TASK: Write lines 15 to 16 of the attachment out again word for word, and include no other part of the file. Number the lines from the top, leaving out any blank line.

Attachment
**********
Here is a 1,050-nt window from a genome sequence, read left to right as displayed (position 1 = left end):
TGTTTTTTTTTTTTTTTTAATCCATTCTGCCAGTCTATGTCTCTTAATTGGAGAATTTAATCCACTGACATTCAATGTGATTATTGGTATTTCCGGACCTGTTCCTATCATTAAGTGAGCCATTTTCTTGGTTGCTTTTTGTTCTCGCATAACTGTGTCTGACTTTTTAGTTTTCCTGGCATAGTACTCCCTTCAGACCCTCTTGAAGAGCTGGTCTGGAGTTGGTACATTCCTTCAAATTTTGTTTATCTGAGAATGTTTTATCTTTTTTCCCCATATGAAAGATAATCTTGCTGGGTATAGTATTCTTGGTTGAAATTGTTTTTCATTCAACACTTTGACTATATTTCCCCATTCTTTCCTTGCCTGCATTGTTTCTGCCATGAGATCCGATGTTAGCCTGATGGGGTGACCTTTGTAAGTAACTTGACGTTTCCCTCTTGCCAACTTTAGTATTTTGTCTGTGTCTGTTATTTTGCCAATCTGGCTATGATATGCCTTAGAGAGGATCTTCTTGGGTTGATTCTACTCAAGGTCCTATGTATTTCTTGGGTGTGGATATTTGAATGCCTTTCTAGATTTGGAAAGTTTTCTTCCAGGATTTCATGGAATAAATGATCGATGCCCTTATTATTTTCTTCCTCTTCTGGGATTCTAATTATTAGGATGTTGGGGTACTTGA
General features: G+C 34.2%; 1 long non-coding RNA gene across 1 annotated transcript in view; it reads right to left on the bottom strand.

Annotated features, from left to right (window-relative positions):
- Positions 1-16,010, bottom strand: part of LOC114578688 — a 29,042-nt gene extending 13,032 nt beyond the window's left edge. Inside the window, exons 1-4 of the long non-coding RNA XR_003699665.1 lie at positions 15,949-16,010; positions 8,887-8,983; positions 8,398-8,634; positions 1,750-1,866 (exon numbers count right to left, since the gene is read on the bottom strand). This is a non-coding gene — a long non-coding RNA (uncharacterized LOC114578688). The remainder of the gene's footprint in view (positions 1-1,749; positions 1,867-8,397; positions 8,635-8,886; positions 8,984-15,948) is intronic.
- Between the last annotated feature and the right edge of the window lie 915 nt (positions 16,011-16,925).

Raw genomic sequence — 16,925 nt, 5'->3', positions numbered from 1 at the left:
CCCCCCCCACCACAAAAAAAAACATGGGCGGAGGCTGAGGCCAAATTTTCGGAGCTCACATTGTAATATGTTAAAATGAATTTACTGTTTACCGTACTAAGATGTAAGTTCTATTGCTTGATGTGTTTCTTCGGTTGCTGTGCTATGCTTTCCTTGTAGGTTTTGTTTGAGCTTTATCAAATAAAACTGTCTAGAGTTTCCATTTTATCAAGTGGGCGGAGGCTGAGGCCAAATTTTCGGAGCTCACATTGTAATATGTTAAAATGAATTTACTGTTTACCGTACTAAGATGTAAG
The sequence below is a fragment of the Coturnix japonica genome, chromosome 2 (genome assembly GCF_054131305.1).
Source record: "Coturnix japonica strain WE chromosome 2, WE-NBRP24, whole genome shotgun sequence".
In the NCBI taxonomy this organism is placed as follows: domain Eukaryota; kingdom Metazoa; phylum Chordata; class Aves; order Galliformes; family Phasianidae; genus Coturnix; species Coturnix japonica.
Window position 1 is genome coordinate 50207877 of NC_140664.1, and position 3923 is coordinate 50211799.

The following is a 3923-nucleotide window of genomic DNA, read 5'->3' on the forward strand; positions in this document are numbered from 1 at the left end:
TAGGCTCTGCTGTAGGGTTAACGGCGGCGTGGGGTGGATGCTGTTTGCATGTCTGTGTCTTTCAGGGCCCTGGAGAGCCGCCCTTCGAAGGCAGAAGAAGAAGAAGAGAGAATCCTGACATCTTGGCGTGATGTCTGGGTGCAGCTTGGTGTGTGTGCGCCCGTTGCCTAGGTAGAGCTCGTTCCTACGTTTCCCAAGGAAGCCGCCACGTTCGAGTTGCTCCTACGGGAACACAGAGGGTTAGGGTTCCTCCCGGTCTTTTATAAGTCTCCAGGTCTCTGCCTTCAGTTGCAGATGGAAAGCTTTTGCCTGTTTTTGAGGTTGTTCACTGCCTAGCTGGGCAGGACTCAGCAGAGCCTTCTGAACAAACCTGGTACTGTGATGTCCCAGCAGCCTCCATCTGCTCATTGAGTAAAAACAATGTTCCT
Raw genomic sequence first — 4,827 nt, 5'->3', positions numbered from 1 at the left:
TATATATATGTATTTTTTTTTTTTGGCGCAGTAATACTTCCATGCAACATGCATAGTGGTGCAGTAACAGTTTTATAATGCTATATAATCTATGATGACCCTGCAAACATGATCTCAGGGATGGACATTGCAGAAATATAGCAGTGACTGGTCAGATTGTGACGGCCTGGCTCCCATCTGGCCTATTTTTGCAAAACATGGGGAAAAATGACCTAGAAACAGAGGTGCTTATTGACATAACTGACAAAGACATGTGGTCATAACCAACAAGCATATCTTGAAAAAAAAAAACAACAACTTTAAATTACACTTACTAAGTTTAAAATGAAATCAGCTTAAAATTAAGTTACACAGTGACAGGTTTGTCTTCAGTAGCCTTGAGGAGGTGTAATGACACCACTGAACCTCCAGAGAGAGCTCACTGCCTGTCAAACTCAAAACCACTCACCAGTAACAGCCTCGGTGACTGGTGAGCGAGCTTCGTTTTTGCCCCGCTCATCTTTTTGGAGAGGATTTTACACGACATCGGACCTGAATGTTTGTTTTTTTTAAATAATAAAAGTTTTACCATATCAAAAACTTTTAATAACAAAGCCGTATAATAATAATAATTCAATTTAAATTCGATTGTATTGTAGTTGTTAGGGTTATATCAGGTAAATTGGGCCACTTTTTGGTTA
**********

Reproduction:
Raw genomic sequence first — 4,827 nt, 5'->3', positions numbered from 1 at the left:
TATATATATGTATTTTTTTTTTTTGGCGCAGTAATACTTCCATGCAACATGCATAGTGGTGCAGTAACAGTTTTATAATGCTATATAATCTATGATGACCCTGCAAACATGATCTCAGGGATGGACATTGCAGAAATATAGCAGTGACTGGTCAGATTGTGACGGCCTGGCTCCCATCTGGCCTATTTTTGCAAAACATGGGGAAAAATGACCTAGAAACAGAGGTGCTTATTGACATAACTGACAAAGACATGTGGTCATAACCAACAAGCATATCTTGAAAAAAAAAAACAACAACTTTAAATTACACTTACTAAGTTTAAAATGAAATCAGCTTAAAATTAAGTTACACAGTGACAGGTTTGTCTTCAGTAGCCTTGAGGAGGTGTAATGACACCACTGAACCTCCAGAGAGAGCTCACTGCCTGTCAAACTCAAAACCACTCACCAGTAACAGCCTCGGTGACTGGTGAGCGAGCTTCGTTTTTGCCCCGCTCATCTTTTTGGAGAGGATTTTACACGACATCGGACCTGAATGTTTGTTTTTTTTAAATAATAAAAGTTTTACCATATCAAAAACTTTTAATAACAAAGCCGTATAATAATAATAATTCAATTTAAATTCGATTGTATTGTAGTTGTTAGGGTTATATCAGGTAAATTGGGCCACTTTTTGGTTA